The amount of exposition, though, almost kept me from getting to the climax. The hardcover is 360 pages, and nothing happens for the first 120 pages. It’s all introductions and flashbacks and it is not, despite the cover blurb, “a hell of a lot of fun.” Once somebody ends up murdered, the pace picks up considerably. I flew to the end in a few hours.

The Cool Thing to Consider

The Six-Gun Tarot is the closest thing I’ve read in ages to a novel without a proper protagonist. Nominally, it’s Jim. He’s the stranger who comes to town, the one in the first scene and the last. He does a substantial part of the day-saving when the world is ending, and he does it by realizing his father’s legacy. Jim doesn’t take point in any investigations, though, and he rarely knows what’s going on. He’s a good young man who’s done wrong, a kind of apprentice for the role of “unflappable hero.” (I dig unflappable heroes. They’re especially good in Westerns, where I imagine half of them as Clint Eastwood.)

In terms of impact on the plot’s outcome, though, Jon Hightower (the actual sheriff), Mutt (his half-Coyote deputy), Maude (the ninja-woman) or Harry (the Fancy Dan mayor) all have just as much to do. That includes making use of their particular varieties of “weird.” With the exception of Jon, those characters all have well-developed internal conflicts that play out of over the course of the novel, too. It would not take much of a shift for any of those characters to be the protagonist.

That’s also the thing that makes the first third of the novel almost unbearably slow. We jump from character to character with flashback after flashback. The tangents provide plenty of background for the town, but nothing happens. It takes a lot of time and space to introduce these characters and provide their backstories. One set of characters, in particular, seem to exist only to be “civilians” and perhaps to set up the next book in the series (or at least part of it). In terms of density, we’re at the opposite end of the spectrum from Karen Addison’s The Goblin Emperor. That novel is remarkable for the economy of its opening, the speed at which the author kicks the plot into motion. The Six-Gun Tarot plods through introduction after introduction to establish the ensemble; establishing the plot is largely ignored.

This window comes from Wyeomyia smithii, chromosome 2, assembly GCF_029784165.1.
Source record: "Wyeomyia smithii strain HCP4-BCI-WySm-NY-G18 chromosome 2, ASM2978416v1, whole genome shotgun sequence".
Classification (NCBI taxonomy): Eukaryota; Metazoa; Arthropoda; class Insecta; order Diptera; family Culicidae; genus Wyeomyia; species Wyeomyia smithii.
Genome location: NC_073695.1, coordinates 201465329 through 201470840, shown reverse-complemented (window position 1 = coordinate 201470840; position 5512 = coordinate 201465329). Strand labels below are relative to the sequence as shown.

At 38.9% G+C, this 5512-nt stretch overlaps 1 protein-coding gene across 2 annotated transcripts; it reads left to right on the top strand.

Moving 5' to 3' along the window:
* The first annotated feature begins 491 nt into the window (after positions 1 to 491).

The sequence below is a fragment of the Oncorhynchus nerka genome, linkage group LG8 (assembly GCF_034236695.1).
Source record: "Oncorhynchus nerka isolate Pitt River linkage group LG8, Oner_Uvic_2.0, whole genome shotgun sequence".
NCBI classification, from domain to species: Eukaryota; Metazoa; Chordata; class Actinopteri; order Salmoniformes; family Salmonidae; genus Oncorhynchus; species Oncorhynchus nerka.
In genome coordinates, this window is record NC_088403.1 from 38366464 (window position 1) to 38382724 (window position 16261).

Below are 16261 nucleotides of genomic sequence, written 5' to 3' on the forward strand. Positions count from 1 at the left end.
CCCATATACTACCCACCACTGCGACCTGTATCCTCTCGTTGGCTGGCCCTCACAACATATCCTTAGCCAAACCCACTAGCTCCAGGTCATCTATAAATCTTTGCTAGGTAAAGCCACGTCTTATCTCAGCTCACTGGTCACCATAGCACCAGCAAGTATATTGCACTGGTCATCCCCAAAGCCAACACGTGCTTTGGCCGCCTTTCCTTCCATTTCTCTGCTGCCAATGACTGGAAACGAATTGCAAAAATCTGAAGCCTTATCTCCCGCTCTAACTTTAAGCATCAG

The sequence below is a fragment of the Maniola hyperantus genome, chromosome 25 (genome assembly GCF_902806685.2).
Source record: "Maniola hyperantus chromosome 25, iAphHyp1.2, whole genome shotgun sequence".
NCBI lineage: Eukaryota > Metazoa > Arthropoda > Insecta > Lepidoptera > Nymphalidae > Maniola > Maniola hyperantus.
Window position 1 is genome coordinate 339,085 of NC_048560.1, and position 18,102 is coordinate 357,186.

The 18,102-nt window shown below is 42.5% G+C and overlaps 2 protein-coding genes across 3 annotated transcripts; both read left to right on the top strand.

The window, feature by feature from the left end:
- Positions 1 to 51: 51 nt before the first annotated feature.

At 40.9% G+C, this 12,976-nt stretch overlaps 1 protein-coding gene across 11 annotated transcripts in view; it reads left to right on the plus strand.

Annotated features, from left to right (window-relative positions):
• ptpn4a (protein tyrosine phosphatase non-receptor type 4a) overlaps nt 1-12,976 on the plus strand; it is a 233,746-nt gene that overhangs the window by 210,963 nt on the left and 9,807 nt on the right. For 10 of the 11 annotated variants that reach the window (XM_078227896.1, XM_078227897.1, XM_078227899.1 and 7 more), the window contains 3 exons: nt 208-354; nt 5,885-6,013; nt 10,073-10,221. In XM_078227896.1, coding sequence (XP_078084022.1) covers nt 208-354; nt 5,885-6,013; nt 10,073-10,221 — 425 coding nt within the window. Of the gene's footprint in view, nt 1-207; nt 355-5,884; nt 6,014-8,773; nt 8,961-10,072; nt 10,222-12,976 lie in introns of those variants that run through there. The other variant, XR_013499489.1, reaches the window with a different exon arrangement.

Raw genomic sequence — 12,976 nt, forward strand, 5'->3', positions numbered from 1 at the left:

Once that ensemble is established and a murder sets plot-wheels spinning, The Six-Gun Tarot positively hums. Belcher balances all of his plates without dropping any. There’s no moment that establishes a Tolkien-ish fellowship. The characters come together organically and act together within the patterns the author has established. There’s more space between the flashbacks, and they mesh better with the present-day plot. None of the characters are sold short during the climax, nor during the denouement. The final two-thirds of the novel were as fun as the blurbs promised, more fun than any of my dad’s traditional Westerns that I read as a kid.

What We Nick from this Novel

Ensembles can be magical, but don’t make the reader wait for them to play.

This novel reminds me of Haydn’s “Farewell” symphony in reverse. Over the course of that work’s final movement, members of the orchestra get up and leave in ones and twos until the stage is empty. Here, Belcher brings his characters out one and two at a time, and he can’t really start developing the material until they’re all there. The novel wouldn’t work without its ensemble, but it almost fails because of its ensemble. A novel without a clear protagonist is such a rarity in genre fiction. That’s due in part to the way that many novels rely on the reader’s sympathy with the protagonist as a hook. Using an ensemble cast, you don’t have that hook. Make sure you come up with a good replacement…or hope that, like Belcher, your characters are interesting enough in themselves to hold a reader until things start to actually happen.